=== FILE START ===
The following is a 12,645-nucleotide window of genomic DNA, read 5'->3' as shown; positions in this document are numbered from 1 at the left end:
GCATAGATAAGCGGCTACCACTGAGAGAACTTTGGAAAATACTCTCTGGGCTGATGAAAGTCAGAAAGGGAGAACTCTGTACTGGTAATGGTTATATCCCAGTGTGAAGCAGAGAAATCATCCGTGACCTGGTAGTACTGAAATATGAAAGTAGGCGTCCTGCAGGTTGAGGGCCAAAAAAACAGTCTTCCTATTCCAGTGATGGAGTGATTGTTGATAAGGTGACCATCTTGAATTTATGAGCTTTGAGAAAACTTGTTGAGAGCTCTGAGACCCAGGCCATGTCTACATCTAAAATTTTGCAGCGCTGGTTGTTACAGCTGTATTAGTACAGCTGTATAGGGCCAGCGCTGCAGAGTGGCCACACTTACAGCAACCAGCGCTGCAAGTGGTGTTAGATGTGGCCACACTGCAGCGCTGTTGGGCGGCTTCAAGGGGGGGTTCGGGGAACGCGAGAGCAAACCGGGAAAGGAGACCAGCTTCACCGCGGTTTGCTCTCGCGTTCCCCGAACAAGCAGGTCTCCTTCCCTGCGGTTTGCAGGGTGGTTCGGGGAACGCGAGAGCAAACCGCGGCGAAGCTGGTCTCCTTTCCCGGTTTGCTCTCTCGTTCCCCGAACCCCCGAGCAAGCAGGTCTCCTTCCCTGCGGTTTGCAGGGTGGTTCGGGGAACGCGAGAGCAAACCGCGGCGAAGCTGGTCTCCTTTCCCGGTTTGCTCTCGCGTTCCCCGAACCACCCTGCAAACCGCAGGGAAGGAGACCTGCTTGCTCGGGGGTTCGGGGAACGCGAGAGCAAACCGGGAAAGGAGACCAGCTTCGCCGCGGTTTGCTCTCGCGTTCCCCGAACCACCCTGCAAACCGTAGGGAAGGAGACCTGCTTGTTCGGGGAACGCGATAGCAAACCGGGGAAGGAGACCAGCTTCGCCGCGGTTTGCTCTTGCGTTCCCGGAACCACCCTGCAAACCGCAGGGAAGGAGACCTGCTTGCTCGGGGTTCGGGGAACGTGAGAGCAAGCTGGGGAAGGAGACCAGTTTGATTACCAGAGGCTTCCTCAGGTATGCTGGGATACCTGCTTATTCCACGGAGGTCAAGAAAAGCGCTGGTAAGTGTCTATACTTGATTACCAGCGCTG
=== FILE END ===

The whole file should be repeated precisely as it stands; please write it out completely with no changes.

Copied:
The following is a 12,645-nucleotide window of genomic DNA, read 5'->3' as shown; positions in this document are numbered from 1 at the left end:
GCATAGATAAGCGGCTACCACTGAGAGAACTTTGGAAAATACTCTCTGGGCTGATGAAAGTCAGAAAGGGAGAACTCTGTACTGGTAATGGTTATATCCCAGTGTGAAGCAGAGAAATCATCCGTGACCTGGTAGTACTGAAATATGAAAGTAGGCGTCCTGCAGGTTGAGGGCCAAAAAAACAGTCTTCCTATTCCAGTGATGGAGTGATTGTTGATAAGGTGACCATCTTGAATTTATGAGCTTTGAGAAAACTTGTTGAGAGCTCTGAGACCCAGGCCATGTCTACATCTAAAATTTTGCAGCGCTGGTTGTTACAGCTGTATTAGTACAGCTGTATAGGGCCAGCGCTGCAGAGTGGCCACACTTACAGCAACCAGCGCTGCAAGTGGTGTTAGATGTGGCCACACTGCAGCGCTGTTGGGCGGCTTCAAGGGGGGGTTCGGGGAACGCGAGAGCAAACCGGGAAAGGAGACCAGCTTCACCGCGGTTTGCTCTCGCGTTCCCCGAACAAGCAGGTCTCCTTCCCTGCGGTTTGCAGGGTGGTTCGGGGAACGCGAGAGCAAACCGCGGCGAAGCTGGTCTCCTTTCCCGGTTTGCTCTCTCGTTCCCCGAACCCCCGAGCAAGCAGGTCTCCTTCCCTGCGGTTTGCAGGGTGGTTCGGGGAACGCGAGAGCAAACCGCGGCGAAGCTGGTCTCCTTTCCCGGTTTGCTCTCGCGTTCCCCGAACCACCCTGCAAACCGCAGGGAAGGAGACCTGCTTGCTCGGGGGTTCGGGGAACGCGAGAGCAAACCGGGAAAGGAGACCAGCTTCGCCGCGGTTTGCTCTCGCGTTCCCCGAACCACCCTGCAAACCGTAGGGAAGGAGACCTGCTTGTTCGGGGAACGCGATAGCAAACCGGGGAAGGAGACCAGCTTCGCCGCGGTTTGCTCTTGCGTTCCCGGAACCACCCTGCAAACCGCAGGGAAGGAGACCTGCTTGCTCGGGGTTCGGGGAACGTGAGAGCAAGCTGGGGAAGGAGACCAGTTTGATTACCAGAGGCTTCCTCAGGTATGCTGGGATACCTGCTTATTCCACGGAGGTCAAGAAAAGCGCTGGTAAGTGTCTATACTTGATTACCAGCGCTG